Some food for thought. Take a look at this chart of a popular celebrity’s web analytics.
Notice that in January of 2011, 7.8% of their traffic was from mobile devices. Notice that as of last week, 33% of their traffic was from mobile devices. That’s a 400% increase in mobile device usage in 2 years. Four times as many people are viewing this celebrity’s website on a mobile device compared to two years ago. Now think about how we use mobile devices. We scan. We surf. We peruse. We do everything on smaller screens. Subject lines in emails have had to get tighter. Website designs have had to become responsive to adapt to mobile usage.
What hasn’t changed? How we in public relations write headlines for media and public outreach. Why is this important? Because in a highly mobile world, the headline is the story. In many media outlets, on many media websites, in many website designs, the headline is all you get. If your news or outreach has a lightweight or irrelevant headline, it’s not even going to get noticed, much less read. If your headline exceeds what a mobile site or browser is going to make readable, it’s not going to get noticed.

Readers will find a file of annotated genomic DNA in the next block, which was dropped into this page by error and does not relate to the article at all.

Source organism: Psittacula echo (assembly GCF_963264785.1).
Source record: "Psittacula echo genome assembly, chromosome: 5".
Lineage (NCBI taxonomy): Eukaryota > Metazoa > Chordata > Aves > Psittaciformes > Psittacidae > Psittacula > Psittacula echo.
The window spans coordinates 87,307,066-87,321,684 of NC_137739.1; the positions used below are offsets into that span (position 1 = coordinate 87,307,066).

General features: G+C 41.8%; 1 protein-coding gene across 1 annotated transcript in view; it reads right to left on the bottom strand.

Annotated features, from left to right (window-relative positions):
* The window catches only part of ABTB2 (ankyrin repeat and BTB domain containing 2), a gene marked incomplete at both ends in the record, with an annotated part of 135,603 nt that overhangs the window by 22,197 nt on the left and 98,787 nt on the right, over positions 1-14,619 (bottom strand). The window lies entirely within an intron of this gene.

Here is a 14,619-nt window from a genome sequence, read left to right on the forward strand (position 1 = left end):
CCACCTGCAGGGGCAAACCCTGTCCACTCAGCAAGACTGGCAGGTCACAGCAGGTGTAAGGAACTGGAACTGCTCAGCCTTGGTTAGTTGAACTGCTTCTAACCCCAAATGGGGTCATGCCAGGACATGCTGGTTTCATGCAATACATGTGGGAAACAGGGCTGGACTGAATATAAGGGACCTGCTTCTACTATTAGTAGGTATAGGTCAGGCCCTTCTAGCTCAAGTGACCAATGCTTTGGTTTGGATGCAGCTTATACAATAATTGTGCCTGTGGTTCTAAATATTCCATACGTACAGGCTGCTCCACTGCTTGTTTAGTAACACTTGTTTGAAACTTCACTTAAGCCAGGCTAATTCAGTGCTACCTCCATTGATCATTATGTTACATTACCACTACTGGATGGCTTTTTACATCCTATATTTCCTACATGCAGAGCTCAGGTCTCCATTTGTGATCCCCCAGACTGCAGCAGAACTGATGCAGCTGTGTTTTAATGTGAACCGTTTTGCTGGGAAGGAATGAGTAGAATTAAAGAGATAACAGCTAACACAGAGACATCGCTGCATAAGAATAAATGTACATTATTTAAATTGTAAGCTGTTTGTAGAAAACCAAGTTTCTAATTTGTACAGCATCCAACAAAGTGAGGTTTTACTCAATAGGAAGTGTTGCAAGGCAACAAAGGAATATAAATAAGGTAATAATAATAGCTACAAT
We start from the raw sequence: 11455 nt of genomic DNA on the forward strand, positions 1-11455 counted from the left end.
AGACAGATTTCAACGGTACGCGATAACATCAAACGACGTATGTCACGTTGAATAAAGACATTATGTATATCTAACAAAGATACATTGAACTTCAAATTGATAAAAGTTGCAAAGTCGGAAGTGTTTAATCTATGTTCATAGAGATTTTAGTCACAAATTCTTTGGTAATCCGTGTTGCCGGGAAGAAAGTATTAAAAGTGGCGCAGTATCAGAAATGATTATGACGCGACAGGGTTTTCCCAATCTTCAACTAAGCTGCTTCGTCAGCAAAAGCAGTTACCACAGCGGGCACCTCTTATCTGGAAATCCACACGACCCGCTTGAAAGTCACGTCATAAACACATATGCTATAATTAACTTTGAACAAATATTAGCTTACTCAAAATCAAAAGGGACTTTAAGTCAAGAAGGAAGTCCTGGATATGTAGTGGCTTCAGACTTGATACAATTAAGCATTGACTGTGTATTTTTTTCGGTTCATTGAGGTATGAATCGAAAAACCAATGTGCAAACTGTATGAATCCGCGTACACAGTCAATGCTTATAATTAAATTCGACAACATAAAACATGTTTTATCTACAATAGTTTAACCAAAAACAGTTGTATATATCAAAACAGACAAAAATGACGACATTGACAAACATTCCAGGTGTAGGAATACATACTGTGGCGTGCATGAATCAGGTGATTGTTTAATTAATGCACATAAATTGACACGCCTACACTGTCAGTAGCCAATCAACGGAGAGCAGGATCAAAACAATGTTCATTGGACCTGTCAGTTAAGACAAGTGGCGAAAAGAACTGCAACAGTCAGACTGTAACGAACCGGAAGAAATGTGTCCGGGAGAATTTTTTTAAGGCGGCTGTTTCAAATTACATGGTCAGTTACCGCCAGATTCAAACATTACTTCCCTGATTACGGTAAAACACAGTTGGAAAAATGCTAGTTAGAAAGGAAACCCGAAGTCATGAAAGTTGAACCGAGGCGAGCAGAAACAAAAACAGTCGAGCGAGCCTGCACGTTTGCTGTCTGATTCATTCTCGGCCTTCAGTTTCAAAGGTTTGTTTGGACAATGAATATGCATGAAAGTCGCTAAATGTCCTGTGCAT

Take a look at this sampling of New York Times mobile site headlines:
The New York Times manages to convey enough story (or even the entire story) in their mobile-friendly headlines to get you to tap one of the links to read more. They also manage to do this in an average of 55 characters, plenty of room to be retweeted, shared, or forwarded with a minimum of alteration.
If you surf through the media and entertainment section of MarketWire, you’ll find that the press releases there average about 84 characters per headline, and most of them don’t tell a story at all.
If you want to stand a chance of making an impact on the increasingly larger mobile crowd, make the headline the story and get it inside 55 characters if you can.
Tomorrow, we’ll give some guidance about writing those headlines in an impactful way on a budget of 55 characters.
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